"The term excusable neglect' in this context is generally understood to encompass situations in which the failure to comply with a filing deadline is attributable to negligence." Noah v. Bond Cold Storage, 408 F.3d 1043, 1045 (8th Cir. 2005) (internal quotations omitted). "To be excusable, however, the neglect must be accompanied by a showing of good faith and some reasonable basis for not complying with the rules." Id. (citing Ivy v. Kimbrough, 115 F.3d 550, 552 (8th Cir. 1997)).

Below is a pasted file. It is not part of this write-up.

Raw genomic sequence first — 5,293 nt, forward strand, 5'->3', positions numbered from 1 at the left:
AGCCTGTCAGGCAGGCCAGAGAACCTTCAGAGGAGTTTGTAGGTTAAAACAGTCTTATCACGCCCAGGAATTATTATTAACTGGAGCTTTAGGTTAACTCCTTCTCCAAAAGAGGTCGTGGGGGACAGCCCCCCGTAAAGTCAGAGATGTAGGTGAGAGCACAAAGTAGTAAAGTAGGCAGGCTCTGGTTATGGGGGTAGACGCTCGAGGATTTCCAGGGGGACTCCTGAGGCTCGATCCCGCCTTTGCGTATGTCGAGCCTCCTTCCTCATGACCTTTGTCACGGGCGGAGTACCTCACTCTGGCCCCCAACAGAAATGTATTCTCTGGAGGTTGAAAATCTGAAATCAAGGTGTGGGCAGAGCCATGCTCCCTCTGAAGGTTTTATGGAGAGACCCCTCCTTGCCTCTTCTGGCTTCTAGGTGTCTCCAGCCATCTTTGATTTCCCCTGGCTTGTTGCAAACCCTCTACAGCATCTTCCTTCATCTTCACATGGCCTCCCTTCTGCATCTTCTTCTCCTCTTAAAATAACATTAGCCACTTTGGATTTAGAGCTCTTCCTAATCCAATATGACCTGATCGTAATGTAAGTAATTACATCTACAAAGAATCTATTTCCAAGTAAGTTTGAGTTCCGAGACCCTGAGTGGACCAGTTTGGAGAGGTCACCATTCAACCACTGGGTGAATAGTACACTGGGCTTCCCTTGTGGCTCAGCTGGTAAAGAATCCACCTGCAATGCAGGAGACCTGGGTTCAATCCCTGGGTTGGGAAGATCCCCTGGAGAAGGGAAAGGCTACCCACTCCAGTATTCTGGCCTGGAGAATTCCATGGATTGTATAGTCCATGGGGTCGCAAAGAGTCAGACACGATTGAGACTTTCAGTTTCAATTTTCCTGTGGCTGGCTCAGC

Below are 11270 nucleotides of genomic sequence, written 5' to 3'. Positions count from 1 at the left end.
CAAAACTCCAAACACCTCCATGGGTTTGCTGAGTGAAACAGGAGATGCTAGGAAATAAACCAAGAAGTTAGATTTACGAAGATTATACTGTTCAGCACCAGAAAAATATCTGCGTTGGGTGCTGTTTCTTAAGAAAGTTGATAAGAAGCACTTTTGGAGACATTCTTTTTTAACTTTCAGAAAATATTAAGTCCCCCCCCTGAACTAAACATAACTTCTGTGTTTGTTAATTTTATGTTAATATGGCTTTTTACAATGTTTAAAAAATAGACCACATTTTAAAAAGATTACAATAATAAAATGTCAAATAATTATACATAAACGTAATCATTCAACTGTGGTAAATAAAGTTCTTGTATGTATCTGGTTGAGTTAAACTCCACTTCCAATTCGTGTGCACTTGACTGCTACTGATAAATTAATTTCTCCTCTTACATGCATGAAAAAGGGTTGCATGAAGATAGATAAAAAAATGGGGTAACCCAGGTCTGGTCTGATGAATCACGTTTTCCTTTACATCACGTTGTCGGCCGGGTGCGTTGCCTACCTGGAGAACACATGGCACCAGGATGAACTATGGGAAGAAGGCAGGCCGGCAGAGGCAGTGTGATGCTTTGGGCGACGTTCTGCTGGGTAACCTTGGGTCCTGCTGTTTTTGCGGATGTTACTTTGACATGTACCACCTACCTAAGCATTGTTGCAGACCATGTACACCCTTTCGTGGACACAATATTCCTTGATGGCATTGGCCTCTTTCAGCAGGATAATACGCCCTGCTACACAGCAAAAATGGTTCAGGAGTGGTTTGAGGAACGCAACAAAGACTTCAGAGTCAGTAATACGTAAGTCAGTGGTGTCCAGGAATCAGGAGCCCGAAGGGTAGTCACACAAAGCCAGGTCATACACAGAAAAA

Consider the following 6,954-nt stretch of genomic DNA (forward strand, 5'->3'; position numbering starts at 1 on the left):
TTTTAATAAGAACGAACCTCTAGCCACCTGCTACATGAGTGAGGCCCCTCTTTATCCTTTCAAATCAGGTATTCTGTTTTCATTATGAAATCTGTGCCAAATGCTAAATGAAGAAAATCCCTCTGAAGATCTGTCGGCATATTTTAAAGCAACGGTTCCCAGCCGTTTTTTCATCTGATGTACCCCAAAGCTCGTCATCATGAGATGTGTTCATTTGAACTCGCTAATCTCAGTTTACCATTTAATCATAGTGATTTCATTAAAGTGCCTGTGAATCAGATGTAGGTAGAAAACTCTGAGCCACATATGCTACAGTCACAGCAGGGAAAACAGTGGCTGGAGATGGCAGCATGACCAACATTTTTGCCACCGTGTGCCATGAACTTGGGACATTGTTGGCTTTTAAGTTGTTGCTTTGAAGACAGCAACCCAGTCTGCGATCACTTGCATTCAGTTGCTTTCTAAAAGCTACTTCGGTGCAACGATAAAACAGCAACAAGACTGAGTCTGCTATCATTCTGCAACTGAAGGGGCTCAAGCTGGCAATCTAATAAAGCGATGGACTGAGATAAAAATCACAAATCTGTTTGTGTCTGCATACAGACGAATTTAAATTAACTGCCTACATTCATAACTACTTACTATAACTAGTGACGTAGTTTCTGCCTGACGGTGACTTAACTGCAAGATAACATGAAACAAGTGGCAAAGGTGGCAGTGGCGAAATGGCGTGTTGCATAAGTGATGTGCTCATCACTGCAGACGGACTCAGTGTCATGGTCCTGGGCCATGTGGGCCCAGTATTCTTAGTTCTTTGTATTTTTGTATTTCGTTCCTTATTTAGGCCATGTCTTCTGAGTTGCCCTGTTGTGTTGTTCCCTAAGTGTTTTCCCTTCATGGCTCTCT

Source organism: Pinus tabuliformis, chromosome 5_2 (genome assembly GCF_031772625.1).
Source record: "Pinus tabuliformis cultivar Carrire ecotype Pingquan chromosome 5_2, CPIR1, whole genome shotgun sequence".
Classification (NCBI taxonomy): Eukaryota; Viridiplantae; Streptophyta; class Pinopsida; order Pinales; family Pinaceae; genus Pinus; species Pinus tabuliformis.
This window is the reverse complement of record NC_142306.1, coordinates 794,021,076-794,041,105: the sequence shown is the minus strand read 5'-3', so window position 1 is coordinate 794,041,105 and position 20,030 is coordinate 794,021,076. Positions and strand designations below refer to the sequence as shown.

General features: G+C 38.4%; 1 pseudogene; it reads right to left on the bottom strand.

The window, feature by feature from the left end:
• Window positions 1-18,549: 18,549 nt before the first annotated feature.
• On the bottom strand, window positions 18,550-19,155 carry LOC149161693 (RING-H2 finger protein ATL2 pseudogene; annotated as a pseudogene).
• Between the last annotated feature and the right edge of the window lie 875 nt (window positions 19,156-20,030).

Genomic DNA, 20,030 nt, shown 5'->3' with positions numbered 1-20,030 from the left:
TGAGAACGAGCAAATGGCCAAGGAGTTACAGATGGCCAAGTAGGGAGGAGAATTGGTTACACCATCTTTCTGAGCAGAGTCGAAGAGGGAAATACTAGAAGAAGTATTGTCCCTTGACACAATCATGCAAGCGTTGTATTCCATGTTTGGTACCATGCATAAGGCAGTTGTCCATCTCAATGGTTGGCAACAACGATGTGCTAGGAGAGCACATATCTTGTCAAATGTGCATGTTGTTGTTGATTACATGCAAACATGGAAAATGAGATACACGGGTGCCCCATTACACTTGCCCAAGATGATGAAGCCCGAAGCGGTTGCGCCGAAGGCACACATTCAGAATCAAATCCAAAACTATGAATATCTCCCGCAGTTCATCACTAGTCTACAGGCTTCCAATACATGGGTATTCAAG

Whether a party's neglect of a deadline is excusable "is an equitable decision turning on all relevant circumstances surrounding the party's omission." Ceridian Corp. v. SCSC Corp., 212 F.3d 398, 403 (8th Cir. 2000) (internal quotation marks and citations omitted). The factors to be considered include "the danger of prejudice to the [plaintiff], the length of the delay and its potential impact on judicial proceedings, the reason for the delay, including whether it was within the reasonable control of the [Rule 60(b) ] movant, and whether the movant acted in good faith." Johnson, 140 F.3d at 784 (8th Cir. 1998) (quoting Pioneer Inv. Servs. v. Brunswick Assocs. Ltd. Partnership, 507 U.S. 380, 395 (1993)). Whether the defaulted party appears to have any meritorious defenses is also a relevant factor. See Union Pacific R. Co. v. Progress Rail Services Corp., 256 F.3d 781, 783 (8th Cir. 2001).